The tilberi was a two-headed creature used by women to steal milk from cows and sheep. So if you’re a female thief, you need a tilberi. How?
“Steal a human rib into a cemetery in the early hours of Pentecost, wrap it in grey wool, and keep it between your breasts. During the next three communions, spit sacramental wine on it. The third sip of wine will breathe life into the tilberi. When it’s grown and you can’t hide it anymore between your breasts, cut a piece of skin off the inside of your thigh and make it into a nipple. The ‘creature’ will cling to it to feed on your body fluids.
When the tilberi is ready, order it to steal. It will then jump on the backs of cows or sheep, go down along their flanks, one head on each side, to suckle from the udders. When it’s full, it’ll come back to you and shout, ‘Full belly, Mommy!’ or ‘Open the lid, Mommy!’ Just open the butter churn in which the worm will vomit the collected milk.”
Jon Lærdi Gudmundsson
Jon Lærdi Gudmundsson was a self-taught Icelandic poet whose works give an insight into contemporary Icelandic folklore. He was presumed a grandmaster of magic in the 17th Century. He was tried for witchcraft several times in the 1630s but managed to avoid the death penalty every time.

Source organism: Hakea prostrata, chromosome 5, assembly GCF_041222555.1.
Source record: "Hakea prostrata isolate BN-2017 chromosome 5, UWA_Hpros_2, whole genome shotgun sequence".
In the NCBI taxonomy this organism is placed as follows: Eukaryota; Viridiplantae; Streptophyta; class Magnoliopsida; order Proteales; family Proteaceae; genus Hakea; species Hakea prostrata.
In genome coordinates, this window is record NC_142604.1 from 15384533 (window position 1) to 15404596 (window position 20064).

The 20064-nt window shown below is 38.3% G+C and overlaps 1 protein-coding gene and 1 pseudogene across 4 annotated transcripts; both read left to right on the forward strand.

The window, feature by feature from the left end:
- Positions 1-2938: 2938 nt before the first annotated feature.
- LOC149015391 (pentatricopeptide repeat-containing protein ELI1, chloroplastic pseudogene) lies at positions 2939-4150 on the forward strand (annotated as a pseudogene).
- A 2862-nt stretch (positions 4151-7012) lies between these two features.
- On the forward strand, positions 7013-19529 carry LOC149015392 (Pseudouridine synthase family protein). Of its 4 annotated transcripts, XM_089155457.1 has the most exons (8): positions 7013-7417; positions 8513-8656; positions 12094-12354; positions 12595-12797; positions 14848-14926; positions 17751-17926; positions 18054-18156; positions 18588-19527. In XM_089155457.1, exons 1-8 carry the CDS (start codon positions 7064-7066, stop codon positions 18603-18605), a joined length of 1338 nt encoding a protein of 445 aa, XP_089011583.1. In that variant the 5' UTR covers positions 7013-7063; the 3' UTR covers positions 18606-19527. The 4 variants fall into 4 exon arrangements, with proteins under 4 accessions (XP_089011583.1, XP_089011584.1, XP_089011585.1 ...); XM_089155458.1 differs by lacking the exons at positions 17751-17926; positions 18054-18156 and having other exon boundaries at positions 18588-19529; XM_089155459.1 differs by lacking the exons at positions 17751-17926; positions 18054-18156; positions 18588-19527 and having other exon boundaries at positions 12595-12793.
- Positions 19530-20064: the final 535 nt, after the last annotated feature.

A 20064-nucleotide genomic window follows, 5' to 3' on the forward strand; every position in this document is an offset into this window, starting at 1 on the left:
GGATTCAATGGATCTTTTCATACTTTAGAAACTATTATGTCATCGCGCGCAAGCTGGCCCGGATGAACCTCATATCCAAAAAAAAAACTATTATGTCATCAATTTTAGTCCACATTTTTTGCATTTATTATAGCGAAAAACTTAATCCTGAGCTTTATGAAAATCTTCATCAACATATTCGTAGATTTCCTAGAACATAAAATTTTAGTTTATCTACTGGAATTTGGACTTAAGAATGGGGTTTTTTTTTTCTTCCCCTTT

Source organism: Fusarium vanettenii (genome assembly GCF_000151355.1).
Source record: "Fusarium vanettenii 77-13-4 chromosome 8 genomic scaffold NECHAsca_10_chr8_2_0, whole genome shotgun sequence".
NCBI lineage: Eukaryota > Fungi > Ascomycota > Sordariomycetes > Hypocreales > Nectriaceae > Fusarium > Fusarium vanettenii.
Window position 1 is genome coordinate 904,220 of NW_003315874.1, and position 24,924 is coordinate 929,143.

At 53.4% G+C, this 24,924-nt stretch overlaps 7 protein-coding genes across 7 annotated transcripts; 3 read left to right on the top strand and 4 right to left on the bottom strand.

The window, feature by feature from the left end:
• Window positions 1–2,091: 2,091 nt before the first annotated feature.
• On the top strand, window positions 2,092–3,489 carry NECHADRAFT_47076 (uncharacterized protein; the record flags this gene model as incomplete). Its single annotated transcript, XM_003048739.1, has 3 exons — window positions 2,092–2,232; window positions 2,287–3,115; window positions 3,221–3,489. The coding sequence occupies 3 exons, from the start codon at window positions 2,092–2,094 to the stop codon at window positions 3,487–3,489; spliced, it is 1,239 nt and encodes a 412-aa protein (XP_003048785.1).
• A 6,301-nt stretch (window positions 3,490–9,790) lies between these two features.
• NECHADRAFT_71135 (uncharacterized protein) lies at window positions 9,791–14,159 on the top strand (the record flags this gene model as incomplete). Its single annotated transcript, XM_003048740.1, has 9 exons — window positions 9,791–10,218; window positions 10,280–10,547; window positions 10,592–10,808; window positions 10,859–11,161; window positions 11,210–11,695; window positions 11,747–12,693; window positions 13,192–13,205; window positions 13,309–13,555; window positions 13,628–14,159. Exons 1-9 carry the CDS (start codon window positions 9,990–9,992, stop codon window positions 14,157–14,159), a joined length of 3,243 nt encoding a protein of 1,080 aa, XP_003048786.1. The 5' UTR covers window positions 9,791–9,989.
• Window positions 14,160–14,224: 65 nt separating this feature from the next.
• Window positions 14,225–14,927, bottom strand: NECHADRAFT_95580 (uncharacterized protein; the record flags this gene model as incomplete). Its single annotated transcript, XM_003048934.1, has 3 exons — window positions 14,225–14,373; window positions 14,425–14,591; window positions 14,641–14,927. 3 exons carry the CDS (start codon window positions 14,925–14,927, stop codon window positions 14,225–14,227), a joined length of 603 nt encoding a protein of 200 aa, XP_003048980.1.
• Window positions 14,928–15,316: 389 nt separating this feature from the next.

When I learned of the existence of the Reykjavik Phallological Museum, my curiosity was piqued. That’s why I was disappointed that I couldn’t visit and explore it.
The Museum of Witchcraft, on the other hand, was incredible. It’s hard to realize that these beliefs were ingrained in people’s minds. The rituals are all more fanciful than the next, and I wonder if some have tried them — it seems impossible! Ladies, can you imagine yourself with a nipple on your thigh with a worm hooked to feed on your bodily fluids?
Of course, I also learned things during my trip in Iceland that explain the more serious side of its culture.